January 2, 2008

As amphibians leap toward extinction, alliance pushes "The Year of the Frog"
Mongabay.com - news.mongabay.com
31 Dec 2007
RA Butler
Photo courtesy of RA Butler

With amphibians experiencing dramatic die-offs in pristine habitats worldwide, an alliance of zoos, botanical gardens and aquariums has launched a desperate public appeal to raise funds for emergency conservation measures. Scientists say that without quick action, one-third to one-half the world's frogs, toads, salamanders, newts and caecilians could disappear. The coalition, dubbed "Amphibian Ark", is calling 2008 "The Year of the Frog" in an effort to raise awareness on the plight of dying amphibians, at least 165 types of which are believed to have gone extinct since 1980. Amphibian Ark is seeking to raise $50-60 million as part of a 5-year $400 million Amphibian Conservation Action Plan to establish captive breeding programs for the 500 most threatened species.

While scientists have yet to identify a smoking gun, climate change, pollution, and the emergence of Chytridiomycosis, a deadly and infectious fungal disease which has been linked to global warming and is blamed for one-third of amphibian extinctions since 1980, are the leading suspects for the observed decline. Although researchers don't yet know the origin of the parasitic chytrid fungus known as Batrachochytrium dendrobatidis, the disease is highly transmissible and spreading fast: the fungus is now found on at least four continents and was recently reported for the first time in Japan. Worryingly scientists are also finding declines in chytridiomycosis-free environments. In fact, some researchers suggest the outbreak of chytridiomycosis is merely a symptom of a much broader problem for amphibians, one that may be linked to climate change, increased UV radiation, or pesticide use.

Poison Island
On Line Opinion - www.onlineopinion.com.au
02 Jan 2008
D Obendorf
Area: Tasmania Australia

Tasmania continues its use of 1080 poison baits to “eradicate” foxes. On the State Government’s own data, in the last five years, more than 140,000 of these poison baits have been laid across various lands where the authorities believe foxes might exist. Three Tasmanians have each offered $1,000 fox rewards (Tasmanian Times: “$1,000 fox reward”). All remain unclaimed despite farmers, landowners and professional shooters all knowing about them. And yet the government “guessimate” claims there are up to 400 foxes living in Tasmania … somewhere. Animals known to dig up and take these poison meat baits include Tasmanian devils, quolls and feral cats. Just recently the Tasmanian devil has been upgraded from “vulnerable” to “endangered” as the infectious cancer causes this species to continue to decline.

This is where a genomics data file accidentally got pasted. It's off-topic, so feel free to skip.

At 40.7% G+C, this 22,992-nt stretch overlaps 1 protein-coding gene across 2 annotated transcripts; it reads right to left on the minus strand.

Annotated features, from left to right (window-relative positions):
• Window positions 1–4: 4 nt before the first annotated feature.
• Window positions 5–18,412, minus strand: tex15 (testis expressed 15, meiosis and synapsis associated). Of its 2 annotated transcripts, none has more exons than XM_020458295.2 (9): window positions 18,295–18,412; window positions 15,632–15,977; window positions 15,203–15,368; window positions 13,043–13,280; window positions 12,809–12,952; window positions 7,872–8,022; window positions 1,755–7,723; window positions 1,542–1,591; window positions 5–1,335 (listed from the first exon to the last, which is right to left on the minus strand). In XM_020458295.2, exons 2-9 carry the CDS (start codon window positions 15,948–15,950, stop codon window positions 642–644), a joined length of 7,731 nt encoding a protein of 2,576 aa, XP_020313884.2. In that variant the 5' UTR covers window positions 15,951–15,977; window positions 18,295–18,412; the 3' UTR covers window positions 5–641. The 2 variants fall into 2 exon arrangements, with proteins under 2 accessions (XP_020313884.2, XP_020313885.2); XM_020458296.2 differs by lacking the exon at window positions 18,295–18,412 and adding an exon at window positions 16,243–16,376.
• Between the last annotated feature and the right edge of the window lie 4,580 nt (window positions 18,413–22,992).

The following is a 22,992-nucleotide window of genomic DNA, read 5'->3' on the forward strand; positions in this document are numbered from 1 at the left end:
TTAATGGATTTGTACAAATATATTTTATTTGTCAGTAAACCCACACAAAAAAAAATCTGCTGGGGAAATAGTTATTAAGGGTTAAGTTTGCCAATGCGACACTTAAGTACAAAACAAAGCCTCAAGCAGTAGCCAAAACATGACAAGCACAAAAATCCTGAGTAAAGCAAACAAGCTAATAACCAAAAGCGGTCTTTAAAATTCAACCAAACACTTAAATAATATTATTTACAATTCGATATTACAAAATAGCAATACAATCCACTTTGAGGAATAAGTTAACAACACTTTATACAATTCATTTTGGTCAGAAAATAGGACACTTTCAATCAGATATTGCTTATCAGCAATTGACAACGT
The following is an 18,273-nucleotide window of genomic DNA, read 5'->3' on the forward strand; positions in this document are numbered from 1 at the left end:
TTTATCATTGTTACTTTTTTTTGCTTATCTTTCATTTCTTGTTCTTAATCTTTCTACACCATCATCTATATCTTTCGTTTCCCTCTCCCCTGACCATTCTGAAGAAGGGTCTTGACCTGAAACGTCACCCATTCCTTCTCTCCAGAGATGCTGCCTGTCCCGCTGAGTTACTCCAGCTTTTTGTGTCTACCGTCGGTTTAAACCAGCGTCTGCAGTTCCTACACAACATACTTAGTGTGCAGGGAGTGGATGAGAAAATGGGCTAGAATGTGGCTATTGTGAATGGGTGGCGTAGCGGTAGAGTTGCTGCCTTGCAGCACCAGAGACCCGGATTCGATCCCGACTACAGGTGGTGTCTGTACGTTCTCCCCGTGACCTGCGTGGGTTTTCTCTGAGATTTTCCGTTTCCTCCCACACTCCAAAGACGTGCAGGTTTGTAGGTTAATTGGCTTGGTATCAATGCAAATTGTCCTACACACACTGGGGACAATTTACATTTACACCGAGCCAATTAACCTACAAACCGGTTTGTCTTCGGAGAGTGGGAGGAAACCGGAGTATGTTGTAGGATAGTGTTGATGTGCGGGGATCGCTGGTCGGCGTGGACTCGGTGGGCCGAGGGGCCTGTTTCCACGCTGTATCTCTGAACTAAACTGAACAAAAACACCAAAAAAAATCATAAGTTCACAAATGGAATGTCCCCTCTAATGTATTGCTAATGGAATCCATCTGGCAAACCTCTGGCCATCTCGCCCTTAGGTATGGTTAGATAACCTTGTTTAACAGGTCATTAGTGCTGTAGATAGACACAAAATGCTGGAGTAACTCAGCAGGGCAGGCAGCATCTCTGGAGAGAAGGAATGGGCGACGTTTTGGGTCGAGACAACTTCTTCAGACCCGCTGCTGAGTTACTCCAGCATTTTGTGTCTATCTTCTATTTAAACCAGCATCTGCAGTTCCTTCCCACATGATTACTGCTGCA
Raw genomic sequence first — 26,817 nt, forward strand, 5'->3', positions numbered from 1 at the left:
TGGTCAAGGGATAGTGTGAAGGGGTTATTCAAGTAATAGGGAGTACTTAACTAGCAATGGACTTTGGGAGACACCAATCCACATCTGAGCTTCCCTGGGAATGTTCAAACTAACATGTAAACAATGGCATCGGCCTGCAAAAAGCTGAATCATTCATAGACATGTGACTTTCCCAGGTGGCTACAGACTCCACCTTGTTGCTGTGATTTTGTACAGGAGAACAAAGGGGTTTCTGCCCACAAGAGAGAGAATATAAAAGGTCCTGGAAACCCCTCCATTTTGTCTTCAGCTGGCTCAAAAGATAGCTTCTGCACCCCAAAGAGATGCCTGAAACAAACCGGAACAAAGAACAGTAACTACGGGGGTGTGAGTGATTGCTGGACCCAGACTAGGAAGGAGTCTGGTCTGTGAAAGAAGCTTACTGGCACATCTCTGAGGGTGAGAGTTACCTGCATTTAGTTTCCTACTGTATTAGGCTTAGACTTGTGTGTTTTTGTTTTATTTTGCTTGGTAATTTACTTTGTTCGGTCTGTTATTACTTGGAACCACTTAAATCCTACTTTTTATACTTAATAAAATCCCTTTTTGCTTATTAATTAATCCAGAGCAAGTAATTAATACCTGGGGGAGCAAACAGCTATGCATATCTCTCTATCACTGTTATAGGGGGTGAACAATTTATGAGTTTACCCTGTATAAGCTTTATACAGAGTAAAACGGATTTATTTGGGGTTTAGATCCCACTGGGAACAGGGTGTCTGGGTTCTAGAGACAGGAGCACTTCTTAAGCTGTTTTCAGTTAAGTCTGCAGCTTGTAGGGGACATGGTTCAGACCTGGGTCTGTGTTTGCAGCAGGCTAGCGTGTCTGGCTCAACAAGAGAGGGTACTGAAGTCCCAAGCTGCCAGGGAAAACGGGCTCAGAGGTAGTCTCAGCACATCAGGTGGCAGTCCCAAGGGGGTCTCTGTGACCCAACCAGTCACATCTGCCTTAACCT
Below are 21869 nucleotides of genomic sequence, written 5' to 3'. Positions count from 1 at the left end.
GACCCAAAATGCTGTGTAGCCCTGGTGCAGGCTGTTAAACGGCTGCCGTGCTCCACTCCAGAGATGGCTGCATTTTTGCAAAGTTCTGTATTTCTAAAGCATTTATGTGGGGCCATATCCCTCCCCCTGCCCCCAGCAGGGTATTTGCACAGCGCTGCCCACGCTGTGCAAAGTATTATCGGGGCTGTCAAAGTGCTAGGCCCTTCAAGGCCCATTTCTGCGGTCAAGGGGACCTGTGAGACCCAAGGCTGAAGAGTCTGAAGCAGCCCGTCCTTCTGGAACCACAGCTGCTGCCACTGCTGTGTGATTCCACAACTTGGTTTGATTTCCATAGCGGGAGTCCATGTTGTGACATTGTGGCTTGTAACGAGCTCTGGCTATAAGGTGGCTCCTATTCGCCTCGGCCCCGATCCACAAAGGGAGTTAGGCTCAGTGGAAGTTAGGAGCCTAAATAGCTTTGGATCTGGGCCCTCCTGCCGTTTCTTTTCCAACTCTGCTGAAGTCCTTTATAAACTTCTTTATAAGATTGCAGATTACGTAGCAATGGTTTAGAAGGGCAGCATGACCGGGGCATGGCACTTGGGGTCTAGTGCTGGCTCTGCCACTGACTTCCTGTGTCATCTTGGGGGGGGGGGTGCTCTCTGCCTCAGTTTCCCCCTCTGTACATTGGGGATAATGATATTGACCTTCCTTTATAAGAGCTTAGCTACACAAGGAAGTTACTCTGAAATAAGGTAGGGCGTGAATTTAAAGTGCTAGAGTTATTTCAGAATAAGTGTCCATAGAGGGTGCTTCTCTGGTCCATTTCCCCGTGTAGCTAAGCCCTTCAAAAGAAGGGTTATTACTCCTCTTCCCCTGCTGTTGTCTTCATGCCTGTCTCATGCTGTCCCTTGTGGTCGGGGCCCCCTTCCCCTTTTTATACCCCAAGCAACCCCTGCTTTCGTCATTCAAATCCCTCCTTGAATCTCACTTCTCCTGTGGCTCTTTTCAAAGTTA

The next largest carnivorous marsupial - the spotted-tail quoll - is also listed as a threatened species in Tasmania and in every mainland Australian state and Territory where it is known to exist (Queensland, New South Wales, Victoria and the ACT). In my opinion Tasmania’s use of 1080 poison over the last five decades - to kill browsing and grazing native herbivores - has had a significant effect on the over-population followed by the facial tumour disease-crash in devil numbers and in the widespread establishment of feral cats across the island. Ironically the state government has now ceased the use of 1080-laced carrot/apple baits on public lands to kill grazing wildlife but now uses tens of thousands of meat baits in public forests where they claim they are targeting those cryptic foxes. Spotted-tail quolls in mainland forests are showing signs of decline.

Fish die off in Lake Shipp in Orlando area
Orlando Sentinel - www.orlandosentinel.com
01 Jan 2008
K Kelly
Area: Florida United States

Tens of thousands of fish have suffocated in one of Central Florida's most popular recreational lakes, and officials say the die-off could continue indefinitely or happen in other area lakes. The weekend fish kill on Lake Shipp in Winter Haven was caused by low levels of oxygen. The lake is popular with boaters, personal-watercraft riders and anglers. "This is one that we would more commonly see in summer, but weather conditions are just right for it," said Florida Fish and Wildlife Conservation Commission regional fisheries biologist Paul Thomas. "If the lake were a stew pot, it's been set on low for a very long time."